“Uncle Sam’s Farm in Danger” 9 March, 1878

Chinese drawn as locusts invading a farm
“Uncle Sam’s Farm in Danger” The San Francisco Wasp by George F. Keller. 9 March 1878

George F.Keller’s 1878 piece, Uncle Sam’s Farm in Danger adopted and mastered classic invasion imagery and animal symbolism to devastating effect.

Swarms of Chinese locusts descend on an American farm, Uncle Sam’s farm, no less. The insects, perched for destruction, have sinister Asian faces. The editorial accompanying this double-page pictorial in the Wasp’s March 9, 1878, issue states in part,

Our artist has represented the possible immigration as a swarm of grasshoppers driven along by the inexorable hand of Famine…Uncle Sam, armed with the House Committee Resolutions, assisted by his hired man, the California Press, is striving to stay the torrent of yellow grasshoppers. It seems almost impossible for them to succeed; and it is certain that they will be overcome by the invader unless assistance of a more substantial kind be rendered” (Wasp 498).

The image is disturbing. Precisely what The Wasp had hoped to achieve. With this image, Keller perfected the technique of invasion/infestation imagery.

As the caption and supporting article made clear, The Wasp stoked the fear that widespread famine in China would drive millions of additional Chinese to emigrate to America. Something was needed to stop this danger! The Wasp knew exactly what fear-mongering buttons to push.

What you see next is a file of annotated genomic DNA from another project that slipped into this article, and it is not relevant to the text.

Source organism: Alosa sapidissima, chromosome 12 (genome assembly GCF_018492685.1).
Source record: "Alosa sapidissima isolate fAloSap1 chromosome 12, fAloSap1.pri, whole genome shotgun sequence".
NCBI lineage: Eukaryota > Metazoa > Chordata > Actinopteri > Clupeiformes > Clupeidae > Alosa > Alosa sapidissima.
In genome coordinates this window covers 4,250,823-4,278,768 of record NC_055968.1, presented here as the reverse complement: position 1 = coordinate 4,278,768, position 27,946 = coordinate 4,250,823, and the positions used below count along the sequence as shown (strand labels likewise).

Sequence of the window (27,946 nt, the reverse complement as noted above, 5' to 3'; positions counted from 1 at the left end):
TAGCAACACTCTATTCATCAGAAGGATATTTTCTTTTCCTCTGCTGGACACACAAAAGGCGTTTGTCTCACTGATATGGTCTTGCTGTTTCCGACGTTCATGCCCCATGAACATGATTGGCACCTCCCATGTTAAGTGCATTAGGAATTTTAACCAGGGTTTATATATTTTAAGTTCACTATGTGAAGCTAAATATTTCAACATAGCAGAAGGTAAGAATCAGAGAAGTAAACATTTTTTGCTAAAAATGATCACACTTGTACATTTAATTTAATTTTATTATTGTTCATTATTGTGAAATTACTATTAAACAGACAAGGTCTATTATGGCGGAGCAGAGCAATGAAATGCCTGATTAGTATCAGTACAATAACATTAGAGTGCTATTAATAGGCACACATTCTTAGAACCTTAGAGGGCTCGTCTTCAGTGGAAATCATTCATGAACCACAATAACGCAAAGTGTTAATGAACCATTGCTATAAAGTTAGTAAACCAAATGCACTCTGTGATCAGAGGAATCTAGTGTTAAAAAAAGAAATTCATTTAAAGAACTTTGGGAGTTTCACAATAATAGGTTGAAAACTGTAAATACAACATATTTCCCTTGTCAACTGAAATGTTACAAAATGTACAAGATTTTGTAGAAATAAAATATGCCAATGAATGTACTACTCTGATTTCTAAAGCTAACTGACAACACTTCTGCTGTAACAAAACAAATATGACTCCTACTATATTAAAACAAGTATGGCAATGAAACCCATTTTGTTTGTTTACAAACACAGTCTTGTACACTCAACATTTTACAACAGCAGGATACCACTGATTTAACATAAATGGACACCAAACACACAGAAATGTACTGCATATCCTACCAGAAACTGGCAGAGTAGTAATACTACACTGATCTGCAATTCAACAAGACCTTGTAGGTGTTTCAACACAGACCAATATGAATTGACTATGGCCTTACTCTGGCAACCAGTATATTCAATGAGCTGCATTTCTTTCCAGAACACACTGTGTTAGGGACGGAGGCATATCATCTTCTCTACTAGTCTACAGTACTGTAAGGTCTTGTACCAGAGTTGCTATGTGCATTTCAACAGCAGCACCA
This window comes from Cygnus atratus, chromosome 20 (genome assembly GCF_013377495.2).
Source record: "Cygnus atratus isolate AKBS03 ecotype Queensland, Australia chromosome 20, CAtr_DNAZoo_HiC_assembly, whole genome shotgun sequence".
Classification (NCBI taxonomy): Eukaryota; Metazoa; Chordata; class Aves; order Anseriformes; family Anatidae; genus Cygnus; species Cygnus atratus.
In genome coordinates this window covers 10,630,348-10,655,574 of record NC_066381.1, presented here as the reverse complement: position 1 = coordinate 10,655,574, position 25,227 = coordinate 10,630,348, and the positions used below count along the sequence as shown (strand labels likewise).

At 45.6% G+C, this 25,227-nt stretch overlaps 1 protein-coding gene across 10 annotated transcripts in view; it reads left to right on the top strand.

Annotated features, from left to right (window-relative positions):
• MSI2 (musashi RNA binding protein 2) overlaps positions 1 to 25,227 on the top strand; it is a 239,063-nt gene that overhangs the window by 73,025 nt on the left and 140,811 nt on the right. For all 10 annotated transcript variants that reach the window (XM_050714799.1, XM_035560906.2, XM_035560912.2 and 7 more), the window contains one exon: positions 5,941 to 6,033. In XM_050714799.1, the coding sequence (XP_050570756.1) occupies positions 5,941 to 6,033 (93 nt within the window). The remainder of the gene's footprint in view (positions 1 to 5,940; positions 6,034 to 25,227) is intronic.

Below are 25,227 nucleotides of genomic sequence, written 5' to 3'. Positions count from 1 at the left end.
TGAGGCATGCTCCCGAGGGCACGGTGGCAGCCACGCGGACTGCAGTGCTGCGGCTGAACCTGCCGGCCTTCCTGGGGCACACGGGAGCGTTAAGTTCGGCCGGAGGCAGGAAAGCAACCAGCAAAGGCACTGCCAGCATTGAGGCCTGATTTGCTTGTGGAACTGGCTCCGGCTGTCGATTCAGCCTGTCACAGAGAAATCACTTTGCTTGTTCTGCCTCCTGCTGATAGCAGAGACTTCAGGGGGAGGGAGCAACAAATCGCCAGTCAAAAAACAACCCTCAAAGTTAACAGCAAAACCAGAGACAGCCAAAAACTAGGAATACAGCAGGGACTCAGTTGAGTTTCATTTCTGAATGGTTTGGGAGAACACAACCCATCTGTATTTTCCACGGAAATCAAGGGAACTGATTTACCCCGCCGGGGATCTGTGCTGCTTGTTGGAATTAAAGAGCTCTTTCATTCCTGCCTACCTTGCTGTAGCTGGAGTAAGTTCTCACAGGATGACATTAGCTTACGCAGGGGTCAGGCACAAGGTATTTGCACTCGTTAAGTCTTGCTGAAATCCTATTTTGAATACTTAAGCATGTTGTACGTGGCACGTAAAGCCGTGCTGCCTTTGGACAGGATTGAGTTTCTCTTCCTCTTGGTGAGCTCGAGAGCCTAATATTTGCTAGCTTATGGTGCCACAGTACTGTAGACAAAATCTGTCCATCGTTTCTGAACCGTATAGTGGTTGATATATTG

An uphill battle faces Uncle Sam as he fights off this swarm. Meanwhile, the dark, ghoulish specter of Chinese famine ushers in and emboldens new invaders to feast on an American bounty while the getting is good.

The caption reads “Seventy Millions {sic} of people are starving in the northern provinces of China. All who can do so are making preparations to come to the United States. Look out for the grasshoppers, Uncle Sam.”

Evoking this particular insect symbolism was a clever choice to grab attention and arouse the emotions of Californians whose livelihood depended on the continued success of the agricultural sector.  The grasshopper was acutely feared in California’s agricultural community. In 1828 a grasshopper plague caused near famine, and in the great plague of 1874-1878, the crop-munching insect was responsible for the wide-spread destruction in the Midwest, causing western governors to organize days of prayer to keep the tide from coming westward (Schlebecker).

“California was the locus of Chinese advances in agriculture” (Takaki 89). The Chinese were the anthesis of greedy locusts.The irony of course, is that California’s agriculture success was cultivated and directly benefited from the transformative innovations contributed by the Chinese. “Their work boosted the value of the land from twenty-eight dollars an acre in 1875 to one hundred dollars an acre two years later” (Takaki 89). Keller also used agricultural imagery in his cartoon Devastation.

For an example of Nast using invasion imagery, see his “The American River Ganges

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